Peppermint

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CB4
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Peppermint

Post by CB4 » Thu Jan 14, 2010 3:32 pm

Peppermint has been said to have a wide variety of uses, including upset stomach remedy, sinus decongestant, digestion aide, increase alertness, breath freshener and more. It certainly works for me for at least 3 or 4 of these.

I understand it comes in many forms, like leaves, oil, powder, etc.
I would like to stock peppermint in some form.

My questions are: Do you stock peppermint? In what form does it have the best shelf life, and in what form should it be stocked to use it best or get the most uses out of it?
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Re: Peppermint

Post by Real_Ale_Act » Thu Jan 14, 2010 3:47 pm

If you have any dirt, including enough to fill a flowerpot, you can grow it. It's one of the most competitive plants out there and will take over any open space you give it. So it's actually best planted in pots.

Care is easy once it's established, and you can propagate new ones by digging some out of where it is and planting it in yet another pot. It can root from a piece of broken stem with a leaf or two on it.

Again, don't plant it in open dirt unless you want it to really take over, or you're growing it as a cash crop.
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Re: Peppermint

Post by offcamber » Thu Jan 14, 2010 3:58 pm

Real_Ale_Act wrote:If you have any dirt, including enough to fill a flowerpot, you can grow it. It's one of the most competitive plants out there and will take over any open space you give it.
QFT, I've got the stuff all over behind my barn. We use it a lot for cooking as well.

I've got this one variety that takes like mint chocolate.. it kicks ass.

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Re: Peppermint

Post by Chantrea » Thu Jan 14, 2010 4:57 pm

OMG you don't have to stock it! Just plant some somewhere. It's indestructable (though I guess if you live in a harsh climate, you'll probably want some indoor plants and/or to save some seed). If you really want some dried for the winter months, it might give you incentive to mow it down and dry it to keep it in check. You can have lots of fun with the different kinds of mint too. I love the "chocolate mint" but my all time fave is pineapple mint. :)

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Re: Peppermint

Post by CB4 » Thu Jan 14, 2010 5:09 pm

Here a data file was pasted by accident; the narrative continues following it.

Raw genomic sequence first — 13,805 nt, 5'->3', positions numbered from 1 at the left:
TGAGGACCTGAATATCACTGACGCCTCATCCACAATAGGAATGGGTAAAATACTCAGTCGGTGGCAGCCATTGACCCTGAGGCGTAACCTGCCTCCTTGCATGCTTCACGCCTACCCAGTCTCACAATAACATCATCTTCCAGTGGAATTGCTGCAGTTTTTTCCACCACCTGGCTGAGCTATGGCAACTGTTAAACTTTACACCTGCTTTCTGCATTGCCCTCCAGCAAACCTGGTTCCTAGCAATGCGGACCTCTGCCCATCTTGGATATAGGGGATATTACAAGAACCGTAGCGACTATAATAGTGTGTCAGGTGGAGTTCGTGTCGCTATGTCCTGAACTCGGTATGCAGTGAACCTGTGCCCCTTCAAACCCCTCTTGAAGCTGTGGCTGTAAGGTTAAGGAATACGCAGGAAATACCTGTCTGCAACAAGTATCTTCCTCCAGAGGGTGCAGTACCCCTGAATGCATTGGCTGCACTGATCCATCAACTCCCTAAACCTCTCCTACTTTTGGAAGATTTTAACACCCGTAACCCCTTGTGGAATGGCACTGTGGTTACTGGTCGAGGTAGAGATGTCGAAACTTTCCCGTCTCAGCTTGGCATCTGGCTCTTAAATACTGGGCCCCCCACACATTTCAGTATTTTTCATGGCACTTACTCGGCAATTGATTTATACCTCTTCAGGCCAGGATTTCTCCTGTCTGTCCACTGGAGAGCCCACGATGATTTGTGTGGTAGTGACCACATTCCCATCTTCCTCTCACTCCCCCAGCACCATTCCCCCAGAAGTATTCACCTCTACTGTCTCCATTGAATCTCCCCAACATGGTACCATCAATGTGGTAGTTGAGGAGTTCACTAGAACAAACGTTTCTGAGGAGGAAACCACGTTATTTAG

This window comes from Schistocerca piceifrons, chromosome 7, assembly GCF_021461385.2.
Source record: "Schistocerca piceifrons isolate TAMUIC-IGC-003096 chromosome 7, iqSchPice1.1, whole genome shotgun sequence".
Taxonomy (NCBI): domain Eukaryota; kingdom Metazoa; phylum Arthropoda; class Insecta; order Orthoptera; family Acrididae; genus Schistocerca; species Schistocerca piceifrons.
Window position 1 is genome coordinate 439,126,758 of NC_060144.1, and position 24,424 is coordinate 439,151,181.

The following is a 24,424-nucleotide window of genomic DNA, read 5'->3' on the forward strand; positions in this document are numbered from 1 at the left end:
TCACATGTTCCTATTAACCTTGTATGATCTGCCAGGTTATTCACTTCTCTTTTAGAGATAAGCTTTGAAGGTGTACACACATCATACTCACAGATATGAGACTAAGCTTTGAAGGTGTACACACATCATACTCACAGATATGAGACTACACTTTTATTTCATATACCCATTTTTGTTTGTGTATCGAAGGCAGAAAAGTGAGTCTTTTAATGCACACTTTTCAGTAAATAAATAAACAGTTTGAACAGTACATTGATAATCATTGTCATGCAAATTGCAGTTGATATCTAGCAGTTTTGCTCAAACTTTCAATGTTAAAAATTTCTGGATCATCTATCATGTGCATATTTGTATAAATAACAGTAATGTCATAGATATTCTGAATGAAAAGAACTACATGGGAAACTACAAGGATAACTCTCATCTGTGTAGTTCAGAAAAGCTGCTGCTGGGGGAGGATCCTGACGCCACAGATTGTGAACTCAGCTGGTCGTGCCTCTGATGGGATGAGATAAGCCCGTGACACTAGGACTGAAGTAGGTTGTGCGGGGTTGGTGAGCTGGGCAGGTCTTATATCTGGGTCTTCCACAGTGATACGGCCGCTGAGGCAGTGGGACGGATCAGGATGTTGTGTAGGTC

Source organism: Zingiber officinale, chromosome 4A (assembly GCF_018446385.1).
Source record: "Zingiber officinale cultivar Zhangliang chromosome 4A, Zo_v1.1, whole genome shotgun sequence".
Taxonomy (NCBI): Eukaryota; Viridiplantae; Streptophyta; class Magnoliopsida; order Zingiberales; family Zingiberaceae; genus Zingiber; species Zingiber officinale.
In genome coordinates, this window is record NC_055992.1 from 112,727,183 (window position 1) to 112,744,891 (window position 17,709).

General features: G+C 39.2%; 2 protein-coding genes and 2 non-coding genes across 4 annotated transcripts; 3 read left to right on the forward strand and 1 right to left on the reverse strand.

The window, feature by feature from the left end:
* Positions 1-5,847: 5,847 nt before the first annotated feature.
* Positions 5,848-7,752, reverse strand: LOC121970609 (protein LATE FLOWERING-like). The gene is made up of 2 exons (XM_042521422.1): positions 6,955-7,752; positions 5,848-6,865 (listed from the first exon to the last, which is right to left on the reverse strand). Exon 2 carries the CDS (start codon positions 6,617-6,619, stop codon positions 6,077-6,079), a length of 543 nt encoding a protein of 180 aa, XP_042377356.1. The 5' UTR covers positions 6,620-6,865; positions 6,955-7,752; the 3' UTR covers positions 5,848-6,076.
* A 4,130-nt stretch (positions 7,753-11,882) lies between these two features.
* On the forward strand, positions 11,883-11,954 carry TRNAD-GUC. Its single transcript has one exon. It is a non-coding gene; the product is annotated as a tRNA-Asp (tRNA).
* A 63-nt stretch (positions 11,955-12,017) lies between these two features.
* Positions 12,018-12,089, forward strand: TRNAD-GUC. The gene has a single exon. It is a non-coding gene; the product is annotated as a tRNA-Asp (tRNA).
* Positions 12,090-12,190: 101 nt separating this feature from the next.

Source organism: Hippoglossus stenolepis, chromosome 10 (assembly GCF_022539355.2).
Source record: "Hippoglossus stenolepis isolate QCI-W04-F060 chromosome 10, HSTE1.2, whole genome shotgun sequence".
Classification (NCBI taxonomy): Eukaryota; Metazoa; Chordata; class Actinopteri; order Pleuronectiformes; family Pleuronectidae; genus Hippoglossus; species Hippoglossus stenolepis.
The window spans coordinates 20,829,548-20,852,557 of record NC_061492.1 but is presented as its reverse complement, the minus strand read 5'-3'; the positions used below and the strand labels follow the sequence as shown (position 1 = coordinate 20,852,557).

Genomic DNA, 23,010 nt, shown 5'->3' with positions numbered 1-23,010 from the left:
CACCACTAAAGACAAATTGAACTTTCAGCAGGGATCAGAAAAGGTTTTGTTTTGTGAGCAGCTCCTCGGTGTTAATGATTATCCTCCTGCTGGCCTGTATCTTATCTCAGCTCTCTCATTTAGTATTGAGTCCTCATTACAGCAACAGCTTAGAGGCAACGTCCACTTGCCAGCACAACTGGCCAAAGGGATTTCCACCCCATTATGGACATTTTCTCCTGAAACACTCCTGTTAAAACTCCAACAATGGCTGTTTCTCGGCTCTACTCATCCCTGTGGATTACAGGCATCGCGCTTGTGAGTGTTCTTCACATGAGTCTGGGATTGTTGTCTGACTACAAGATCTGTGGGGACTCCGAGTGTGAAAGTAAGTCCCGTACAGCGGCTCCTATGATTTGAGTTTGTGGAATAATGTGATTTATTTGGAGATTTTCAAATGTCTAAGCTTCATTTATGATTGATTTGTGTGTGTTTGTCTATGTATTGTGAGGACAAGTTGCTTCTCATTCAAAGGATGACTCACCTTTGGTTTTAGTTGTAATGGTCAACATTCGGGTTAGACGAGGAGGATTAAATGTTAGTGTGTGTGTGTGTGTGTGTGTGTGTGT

if I were to grow my own and dry the leaves, how would I store it and how long would it keep?
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Re: Peppermint

Post by Ad'lan » Thu Jan 14, 2010 5:34 pm

Pepper Mint occupies my herb patch, and is virulent, it's an awesome plant.

To preserve, hang upside down, bound with twine, and dry for 3 weeks, in a dry enviroment, like a pantry, or kitchen.
Or, seal in a plastic bag, and freeze, lasts for ever.

You can also distill off the peppermint oil.
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Re: Peppermint

Post by Rush2112 » Thu Jan 14, 2010 5:43 pm

Ad'lan wrote:You can also distill off the peppermint oil.

I've been trying to find a way to distill essential oils from plants ever since I found out you can do this with wintergreen, which grows all over the place around here. However, it seems you have to pay a bunch of money for an essential oils still. They look like they belong in a mad scientist's lab.
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Re: Peppermint

Post by Skindad88 » Fri Jan 15, 2010 8:02 am

this peaked my interest, so I did some reading and found this site http://www.gardenguides.com/481-growing ... rmint.html" onclick="window.open(this.href);return false;
It says: "(if you've got the space, freezing mint is one of the best ways we've seen to retain the herb's essential oils)."
So this might be an option for you. And as far as I can tell once you extract the essential oils, you can store them in a small vial (thats how you can buy them in the stores), pretty much indefinately.

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Re: Peppermint

Post by Cnidaria » Fri Jan 15, 2010 3:45 pm

Mint is the best. You can make a tea of fresh or dried mint for just about any ailment.

For sinus problems, make a tea of mint and thyme and inhale the fumes (you can also drink it)